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EuroThrax: Detection, bioforensics and genomics of Bacillus anthracis / high pathogenic B. cereus sensu lato

Genomic analyses of Bacillus anthracis and high pathogenic Bacillus cereus to distinguish natural contamination from intentional contamination and improve bioforensics.

Trace back analysis of biological agents is the prime directive of public authorities after initial medical first response. Detailed knowledge about the pathogen is of utmost importance to rapidly distinguish natural contamination from intentional contamination events in order to initiate appropriate measures. In an ever-growing interconnected world, a holistic approach on an international level is needed to combat outbreaks. This project focuses on Bacillus anthracis, the etiological agent of anthrax, which is a zoonotic spore forming bacterial pathogen that affects humans and animals. B. anthracis has gained increased prominence because of its past and recent misuse as an agent of bioterror. With the ongoing climate change the organism’s habitability in European soils is possibly increasing and, as a consequence, the likelihood of natural contaminations and outbreaks is increasing as well. Furthermore, if environmental factors are changing, historical anthrax sites might pose additional potential threats. Data on past and current genotypes of B. anthracis in Central Europe, respectively Austria, is very limited. Although anthrax is historically known in Austria, only one clinical isolate from Tyrol has been sequenced so far and genetic information from environmental isolates is literally lacking.

This project is expected to increase the knowledge on genotypes of B. anthracis and closely related Bacillus cereus sensu lato (s.l.) strains from various origins, including clinical specimen, specimens from historical collections and soils from historical anthrax sites. By elucidating present and past genotypes, microevolution and host-adaptation, this project will improve trace back analysis in future outbreak scenarios. The comparison of isolation protocols for different soil types will contribute significantly to CBRN readiness capabilities of partner states.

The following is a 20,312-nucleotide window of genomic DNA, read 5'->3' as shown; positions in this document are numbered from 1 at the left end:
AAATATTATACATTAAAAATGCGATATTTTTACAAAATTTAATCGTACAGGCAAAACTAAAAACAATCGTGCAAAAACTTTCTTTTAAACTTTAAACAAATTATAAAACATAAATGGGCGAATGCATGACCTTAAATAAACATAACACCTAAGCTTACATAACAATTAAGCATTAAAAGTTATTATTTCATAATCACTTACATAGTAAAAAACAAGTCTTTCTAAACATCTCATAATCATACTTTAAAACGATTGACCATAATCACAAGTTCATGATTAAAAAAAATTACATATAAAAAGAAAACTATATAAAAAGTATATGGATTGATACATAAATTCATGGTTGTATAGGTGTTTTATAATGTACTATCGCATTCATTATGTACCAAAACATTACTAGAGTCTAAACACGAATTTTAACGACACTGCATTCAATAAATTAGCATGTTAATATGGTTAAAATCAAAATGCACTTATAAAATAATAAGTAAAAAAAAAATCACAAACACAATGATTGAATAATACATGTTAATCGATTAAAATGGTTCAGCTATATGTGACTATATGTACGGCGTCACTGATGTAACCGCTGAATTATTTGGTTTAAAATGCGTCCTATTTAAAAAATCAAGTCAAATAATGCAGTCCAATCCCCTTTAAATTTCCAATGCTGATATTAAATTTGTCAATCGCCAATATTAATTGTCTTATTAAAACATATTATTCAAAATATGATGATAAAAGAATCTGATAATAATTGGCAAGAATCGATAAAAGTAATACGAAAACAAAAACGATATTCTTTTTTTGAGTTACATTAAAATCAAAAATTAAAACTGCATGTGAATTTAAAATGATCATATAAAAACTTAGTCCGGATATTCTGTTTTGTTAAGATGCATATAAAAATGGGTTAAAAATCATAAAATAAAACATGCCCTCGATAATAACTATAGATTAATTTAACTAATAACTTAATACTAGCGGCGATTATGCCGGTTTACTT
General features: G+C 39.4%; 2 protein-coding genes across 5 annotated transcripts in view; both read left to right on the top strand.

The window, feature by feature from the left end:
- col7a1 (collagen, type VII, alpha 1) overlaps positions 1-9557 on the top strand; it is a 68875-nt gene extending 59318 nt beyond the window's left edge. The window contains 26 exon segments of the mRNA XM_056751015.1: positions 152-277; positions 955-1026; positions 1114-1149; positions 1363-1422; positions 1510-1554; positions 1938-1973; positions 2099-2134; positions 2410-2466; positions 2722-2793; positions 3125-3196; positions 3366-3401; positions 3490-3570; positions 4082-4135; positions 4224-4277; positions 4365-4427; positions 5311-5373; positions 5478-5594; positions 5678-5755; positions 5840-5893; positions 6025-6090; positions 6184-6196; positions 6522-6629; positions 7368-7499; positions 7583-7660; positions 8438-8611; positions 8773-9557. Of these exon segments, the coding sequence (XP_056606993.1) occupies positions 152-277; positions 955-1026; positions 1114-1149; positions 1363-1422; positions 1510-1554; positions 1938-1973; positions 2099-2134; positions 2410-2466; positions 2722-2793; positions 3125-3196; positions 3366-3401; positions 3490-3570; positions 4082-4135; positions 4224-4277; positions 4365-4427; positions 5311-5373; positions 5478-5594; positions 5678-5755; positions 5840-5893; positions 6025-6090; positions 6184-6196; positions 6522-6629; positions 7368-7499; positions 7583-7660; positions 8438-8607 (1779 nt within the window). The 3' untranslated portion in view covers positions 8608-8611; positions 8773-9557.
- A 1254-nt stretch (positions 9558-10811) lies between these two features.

The genetic homogeneity of these bacteria, the resulting challenges regarding characterization and diagnostics of associated infections, requires international collaboration be- tween applied government research institutions and university research. Thus, to meet the objectives of this project, a consortium of three partners, running expert laboratories, two from Austria and one from Germany, has been build. The partners will conduct re- search on the genetically homogenous, yet in their respective pathogenic potential di- verse, species of the B. cereus s.l. group. Furthermore, personnel and scientific exchange will promote guidance and mentoring for junior scientists of the participating nations with the aim of fostering subject expertise and skill development.